Thousands of JetBlue passengers were stranded after the airline did not cancel flights quickly enough during winter storms and then did not have the staff to move travelers to different flights.
"Flying will never be as comfortable as home, but passengers have a right to know what level of service they can expect on an aircraft," Thompson said in a statement. "I think the airlines will also benefit from having a set of rules to guide them through difficult situations, such as weather emergencies."
Thompson decided to draft the legislation after one of his constituents started an online petition demanding more rights for passengers after being stranded on an American Airlines flight in December, a spokesman said.
The bill would give passengers the right to deplane if they have been sitting on the tarmac for longer than three hours. It also would require airlines to inform passengers on "chronically delayed" flights at the time of ticket purchases, keep passengers better informed on the causes of delays, and provide passengers trapped in planes on the tarmac with food, water and clean bathrooms.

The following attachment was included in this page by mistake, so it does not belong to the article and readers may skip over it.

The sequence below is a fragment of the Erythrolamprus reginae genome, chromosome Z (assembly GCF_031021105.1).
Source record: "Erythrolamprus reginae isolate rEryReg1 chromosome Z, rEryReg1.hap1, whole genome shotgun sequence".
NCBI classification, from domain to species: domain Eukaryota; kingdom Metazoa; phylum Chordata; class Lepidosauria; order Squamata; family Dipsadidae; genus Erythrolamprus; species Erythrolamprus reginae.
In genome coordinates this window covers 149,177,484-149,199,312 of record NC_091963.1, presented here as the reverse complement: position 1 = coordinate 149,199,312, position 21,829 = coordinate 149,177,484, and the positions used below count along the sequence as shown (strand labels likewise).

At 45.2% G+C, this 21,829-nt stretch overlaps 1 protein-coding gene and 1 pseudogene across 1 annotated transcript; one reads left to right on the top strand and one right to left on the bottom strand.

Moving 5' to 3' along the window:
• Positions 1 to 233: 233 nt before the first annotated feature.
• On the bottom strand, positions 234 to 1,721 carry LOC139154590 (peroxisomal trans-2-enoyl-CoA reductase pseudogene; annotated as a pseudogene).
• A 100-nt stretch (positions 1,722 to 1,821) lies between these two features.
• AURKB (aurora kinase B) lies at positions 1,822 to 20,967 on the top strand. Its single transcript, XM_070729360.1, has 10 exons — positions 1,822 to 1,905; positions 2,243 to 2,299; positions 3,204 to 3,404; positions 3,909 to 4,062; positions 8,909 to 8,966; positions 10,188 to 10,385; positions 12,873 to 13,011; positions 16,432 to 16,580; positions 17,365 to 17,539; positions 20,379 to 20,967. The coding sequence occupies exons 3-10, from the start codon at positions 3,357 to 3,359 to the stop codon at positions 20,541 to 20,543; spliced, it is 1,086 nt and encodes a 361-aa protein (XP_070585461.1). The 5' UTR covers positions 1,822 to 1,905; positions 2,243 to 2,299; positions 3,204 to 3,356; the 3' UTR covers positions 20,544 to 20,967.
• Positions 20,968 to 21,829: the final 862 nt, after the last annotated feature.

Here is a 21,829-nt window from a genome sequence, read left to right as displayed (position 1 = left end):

A spokeswoman for the Senate Commerce Committee said it has not yet determined if there is a role for Congress in ensuring passengers' rights, or if the FAA should take the lead. During a Commerce Aviation Subcommittee hearing last Thursday on the reauthorization of the FAA, many senators referred to the JetBlue debacle and cited a Bureau of Transportation Statistics report which said one out of every five flights in the United States arrived late, the worst rate since 2000.
Thompson's spokeswoman said Thompson plans on introducing the bill next week, and a spokesman for Transportation and Infrastructure Aviation Subcommittee Chairman Jerry Costello, D-Ill., said there will be a future hearing on "aviation consumer issues."